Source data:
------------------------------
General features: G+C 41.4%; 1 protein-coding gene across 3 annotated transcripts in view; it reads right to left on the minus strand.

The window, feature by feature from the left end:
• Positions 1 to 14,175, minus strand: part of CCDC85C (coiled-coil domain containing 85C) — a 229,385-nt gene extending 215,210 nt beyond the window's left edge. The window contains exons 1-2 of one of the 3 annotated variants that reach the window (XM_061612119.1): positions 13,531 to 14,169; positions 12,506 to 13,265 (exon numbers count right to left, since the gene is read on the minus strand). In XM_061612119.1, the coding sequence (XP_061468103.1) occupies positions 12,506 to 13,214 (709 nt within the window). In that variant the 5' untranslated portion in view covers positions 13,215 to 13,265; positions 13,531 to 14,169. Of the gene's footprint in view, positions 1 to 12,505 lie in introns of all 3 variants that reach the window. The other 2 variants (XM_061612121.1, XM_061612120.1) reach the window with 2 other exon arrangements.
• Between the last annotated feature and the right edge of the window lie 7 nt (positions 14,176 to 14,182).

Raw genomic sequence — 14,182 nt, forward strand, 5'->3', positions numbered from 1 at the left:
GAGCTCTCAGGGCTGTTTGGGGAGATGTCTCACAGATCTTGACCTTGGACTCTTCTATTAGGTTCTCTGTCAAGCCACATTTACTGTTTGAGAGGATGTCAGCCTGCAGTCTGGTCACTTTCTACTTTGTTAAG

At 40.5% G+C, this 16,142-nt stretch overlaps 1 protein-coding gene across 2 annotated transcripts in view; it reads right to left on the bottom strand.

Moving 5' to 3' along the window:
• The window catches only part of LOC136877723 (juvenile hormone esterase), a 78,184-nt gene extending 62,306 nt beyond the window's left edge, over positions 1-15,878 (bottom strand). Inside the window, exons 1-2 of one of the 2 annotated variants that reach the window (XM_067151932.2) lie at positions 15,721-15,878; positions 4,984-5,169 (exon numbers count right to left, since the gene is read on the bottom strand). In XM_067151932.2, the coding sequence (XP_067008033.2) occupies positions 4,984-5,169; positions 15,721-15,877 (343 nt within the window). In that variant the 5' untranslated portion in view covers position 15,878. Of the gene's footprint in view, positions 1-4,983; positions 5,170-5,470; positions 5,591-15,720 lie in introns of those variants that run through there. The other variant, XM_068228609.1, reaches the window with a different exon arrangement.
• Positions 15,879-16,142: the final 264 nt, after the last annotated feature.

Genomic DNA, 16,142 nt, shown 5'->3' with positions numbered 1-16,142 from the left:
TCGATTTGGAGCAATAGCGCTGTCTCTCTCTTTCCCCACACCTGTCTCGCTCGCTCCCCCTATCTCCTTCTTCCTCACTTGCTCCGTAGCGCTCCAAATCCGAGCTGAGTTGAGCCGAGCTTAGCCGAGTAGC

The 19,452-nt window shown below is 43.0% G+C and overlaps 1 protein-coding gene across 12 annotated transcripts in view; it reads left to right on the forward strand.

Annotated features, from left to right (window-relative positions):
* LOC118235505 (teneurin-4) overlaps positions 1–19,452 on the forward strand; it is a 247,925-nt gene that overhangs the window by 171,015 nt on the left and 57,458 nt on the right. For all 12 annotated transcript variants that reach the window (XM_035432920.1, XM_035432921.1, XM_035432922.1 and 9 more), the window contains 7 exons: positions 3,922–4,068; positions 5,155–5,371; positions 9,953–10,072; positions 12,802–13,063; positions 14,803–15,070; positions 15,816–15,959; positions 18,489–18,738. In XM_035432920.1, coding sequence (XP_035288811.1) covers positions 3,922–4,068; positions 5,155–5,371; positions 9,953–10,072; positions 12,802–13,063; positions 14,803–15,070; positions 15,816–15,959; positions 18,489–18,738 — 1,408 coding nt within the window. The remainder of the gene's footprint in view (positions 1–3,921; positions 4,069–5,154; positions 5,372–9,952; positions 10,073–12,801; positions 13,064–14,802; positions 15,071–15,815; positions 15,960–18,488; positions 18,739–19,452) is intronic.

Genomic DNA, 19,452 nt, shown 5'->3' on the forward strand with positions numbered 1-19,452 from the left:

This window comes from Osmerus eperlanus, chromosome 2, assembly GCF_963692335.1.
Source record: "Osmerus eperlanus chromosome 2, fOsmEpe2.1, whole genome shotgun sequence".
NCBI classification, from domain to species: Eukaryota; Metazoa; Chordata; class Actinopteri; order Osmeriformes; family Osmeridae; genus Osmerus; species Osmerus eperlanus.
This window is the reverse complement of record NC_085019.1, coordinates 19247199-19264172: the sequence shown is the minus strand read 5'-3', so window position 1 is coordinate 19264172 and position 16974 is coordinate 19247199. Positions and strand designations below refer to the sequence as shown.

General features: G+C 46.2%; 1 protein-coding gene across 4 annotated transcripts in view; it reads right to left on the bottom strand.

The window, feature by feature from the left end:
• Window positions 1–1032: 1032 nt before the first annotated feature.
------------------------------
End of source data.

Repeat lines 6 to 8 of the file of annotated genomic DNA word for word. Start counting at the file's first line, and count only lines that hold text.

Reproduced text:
GAGCTCTCAGGGCTGTTTGGGGAGATGTCTCACAGATCTTGACCTTGGACTCTTCTATTAGGTTCTCTGTCAAGCCACATTTACTGTTTGAGAGGATGTCAGCCTGCAGTCTGGTCACTTTCTACTTTGTTAAG

At 40.5% G+C, this 16,142-nt stretch overlaps 1 protein-coding gene across 2 annotated transcripts in view; it reads right to left on the bottom strand.

Moving 5' to 3' along the window: